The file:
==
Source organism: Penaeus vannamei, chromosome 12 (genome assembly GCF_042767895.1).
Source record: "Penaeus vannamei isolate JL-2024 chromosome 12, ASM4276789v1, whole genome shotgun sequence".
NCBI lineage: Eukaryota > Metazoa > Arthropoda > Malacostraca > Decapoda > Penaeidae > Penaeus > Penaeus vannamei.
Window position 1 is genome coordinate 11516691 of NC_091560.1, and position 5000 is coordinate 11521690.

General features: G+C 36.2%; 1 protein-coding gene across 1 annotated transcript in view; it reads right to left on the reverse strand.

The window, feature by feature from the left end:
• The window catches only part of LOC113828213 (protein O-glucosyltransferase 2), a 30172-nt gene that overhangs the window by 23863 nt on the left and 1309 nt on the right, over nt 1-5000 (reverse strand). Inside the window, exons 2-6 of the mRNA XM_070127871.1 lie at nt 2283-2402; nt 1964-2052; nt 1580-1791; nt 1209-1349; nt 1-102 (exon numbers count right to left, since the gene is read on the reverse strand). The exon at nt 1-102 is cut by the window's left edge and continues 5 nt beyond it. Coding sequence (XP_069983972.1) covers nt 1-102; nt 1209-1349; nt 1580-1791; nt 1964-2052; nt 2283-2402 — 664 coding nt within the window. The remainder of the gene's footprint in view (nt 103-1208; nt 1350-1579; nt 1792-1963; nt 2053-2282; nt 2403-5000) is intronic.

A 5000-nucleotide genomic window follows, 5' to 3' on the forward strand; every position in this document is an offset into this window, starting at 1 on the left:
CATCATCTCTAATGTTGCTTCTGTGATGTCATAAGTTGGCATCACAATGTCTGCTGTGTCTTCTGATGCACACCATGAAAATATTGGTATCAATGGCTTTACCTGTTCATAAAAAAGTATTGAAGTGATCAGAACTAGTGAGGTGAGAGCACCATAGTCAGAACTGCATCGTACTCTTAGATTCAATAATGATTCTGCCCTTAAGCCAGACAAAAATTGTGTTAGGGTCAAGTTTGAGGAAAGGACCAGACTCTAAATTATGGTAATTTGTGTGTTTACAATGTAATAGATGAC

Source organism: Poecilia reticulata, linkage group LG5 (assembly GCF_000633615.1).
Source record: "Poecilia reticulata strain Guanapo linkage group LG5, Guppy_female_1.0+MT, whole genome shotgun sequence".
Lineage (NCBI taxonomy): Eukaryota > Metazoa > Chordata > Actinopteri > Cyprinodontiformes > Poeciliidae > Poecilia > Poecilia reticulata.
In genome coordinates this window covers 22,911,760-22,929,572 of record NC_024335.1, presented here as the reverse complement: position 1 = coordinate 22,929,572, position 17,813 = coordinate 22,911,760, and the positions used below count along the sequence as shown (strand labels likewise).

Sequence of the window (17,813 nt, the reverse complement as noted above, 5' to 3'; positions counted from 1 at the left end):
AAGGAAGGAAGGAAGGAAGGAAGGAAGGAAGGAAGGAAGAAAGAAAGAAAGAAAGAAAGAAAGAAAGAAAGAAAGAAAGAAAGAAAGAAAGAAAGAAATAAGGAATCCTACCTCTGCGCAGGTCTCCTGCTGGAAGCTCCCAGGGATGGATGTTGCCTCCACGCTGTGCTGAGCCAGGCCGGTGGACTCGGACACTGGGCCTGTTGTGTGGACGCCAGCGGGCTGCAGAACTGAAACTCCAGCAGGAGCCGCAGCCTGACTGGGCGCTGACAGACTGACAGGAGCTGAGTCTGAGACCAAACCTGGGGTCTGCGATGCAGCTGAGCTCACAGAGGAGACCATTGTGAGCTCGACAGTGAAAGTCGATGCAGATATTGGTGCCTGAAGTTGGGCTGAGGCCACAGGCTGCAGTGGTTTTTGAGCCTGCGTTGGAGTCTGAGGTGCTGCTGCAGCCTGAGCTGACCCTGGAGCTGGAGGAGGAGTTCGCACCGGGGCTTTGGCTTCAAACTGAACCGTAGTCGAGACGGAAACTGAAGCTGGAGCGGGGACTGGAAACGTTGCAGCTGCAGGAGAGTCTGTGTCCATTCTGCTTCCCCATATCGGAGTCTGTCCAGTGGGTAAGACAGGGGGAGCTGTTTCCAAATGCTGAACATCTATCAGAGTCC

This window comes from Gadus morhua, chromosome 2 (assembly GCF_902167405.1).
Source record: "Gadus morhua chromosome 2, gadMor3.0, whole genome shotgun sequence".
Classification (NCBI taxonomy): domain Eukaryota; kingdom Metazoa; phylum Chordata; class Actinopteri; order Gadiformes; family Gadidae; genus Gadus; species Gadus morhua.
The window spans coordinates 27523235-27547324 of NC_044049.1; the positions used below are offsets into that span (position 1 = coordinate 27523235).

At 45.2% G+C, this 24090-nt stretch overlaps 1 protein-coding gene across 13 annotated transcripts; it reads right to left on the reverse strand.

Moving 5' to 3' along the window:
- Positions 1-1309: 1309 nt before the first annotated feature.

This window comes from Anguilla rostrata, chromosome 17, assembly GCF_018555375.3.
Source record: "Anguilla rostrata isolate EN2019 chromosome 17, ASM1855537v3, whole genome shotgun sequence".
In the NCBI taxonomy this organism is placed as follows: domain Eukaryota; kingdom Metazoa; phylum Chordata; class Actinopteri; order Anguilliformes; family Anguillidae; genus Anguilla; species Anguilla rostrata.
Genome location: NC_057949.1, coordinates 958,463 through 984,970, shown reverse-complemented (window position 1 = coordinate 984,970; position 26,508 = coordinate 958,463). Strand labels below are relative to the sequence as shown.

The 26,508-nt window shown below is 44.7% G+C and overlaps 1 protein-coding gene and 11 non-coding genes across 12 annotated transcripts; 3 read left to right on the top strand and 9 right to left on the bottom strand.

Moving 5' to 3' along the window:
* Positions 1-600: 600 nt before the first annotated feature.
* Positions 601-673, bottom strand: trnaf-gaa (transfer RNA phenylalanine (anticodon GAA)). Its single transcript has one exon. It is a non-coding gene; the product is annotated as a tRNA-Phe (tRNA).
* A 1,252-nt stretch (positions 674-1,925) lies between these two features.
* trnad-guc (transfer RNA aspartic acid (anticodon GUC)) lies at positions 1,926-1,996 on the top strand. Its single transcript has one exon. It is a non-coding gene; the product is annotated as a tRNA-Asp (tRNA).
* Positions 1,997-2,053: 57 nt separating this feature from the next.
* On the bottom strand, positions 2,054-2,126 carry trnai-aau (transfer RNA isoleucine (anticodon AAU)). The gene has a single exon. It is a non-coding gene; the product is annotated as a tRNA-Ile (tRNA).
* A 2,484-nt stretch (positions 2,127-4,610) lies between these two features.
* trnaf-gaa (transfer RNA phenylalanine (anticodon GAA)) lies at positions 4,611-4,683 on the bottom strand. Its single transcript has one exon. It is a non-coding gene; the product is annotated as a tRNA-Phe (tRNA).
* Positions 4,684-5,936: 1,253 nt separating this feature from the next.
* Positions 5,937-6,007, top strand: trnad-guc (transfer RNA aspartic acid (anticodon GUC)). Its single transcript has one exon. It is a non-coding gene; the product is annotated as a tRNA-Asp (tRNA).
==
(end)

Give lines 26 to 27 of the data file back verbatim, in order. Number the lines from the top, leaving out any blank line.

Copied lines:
Genome location: NC_057949.1, coordinates 958,463 through 984,970, shown reverse-complemented (window position 1 = coordinate 984,970; position 26,508 = coordinate 958,463). Strand labels below are relative to the sequence as shown.

The 26,508-nt window shown below is 44.7% G+C and overlaps 1 protein-coding gene and 11 non-coding genes across 12 annotated transcripts; 3 read left to right on the top strand and 9 right to left on the bottom strand.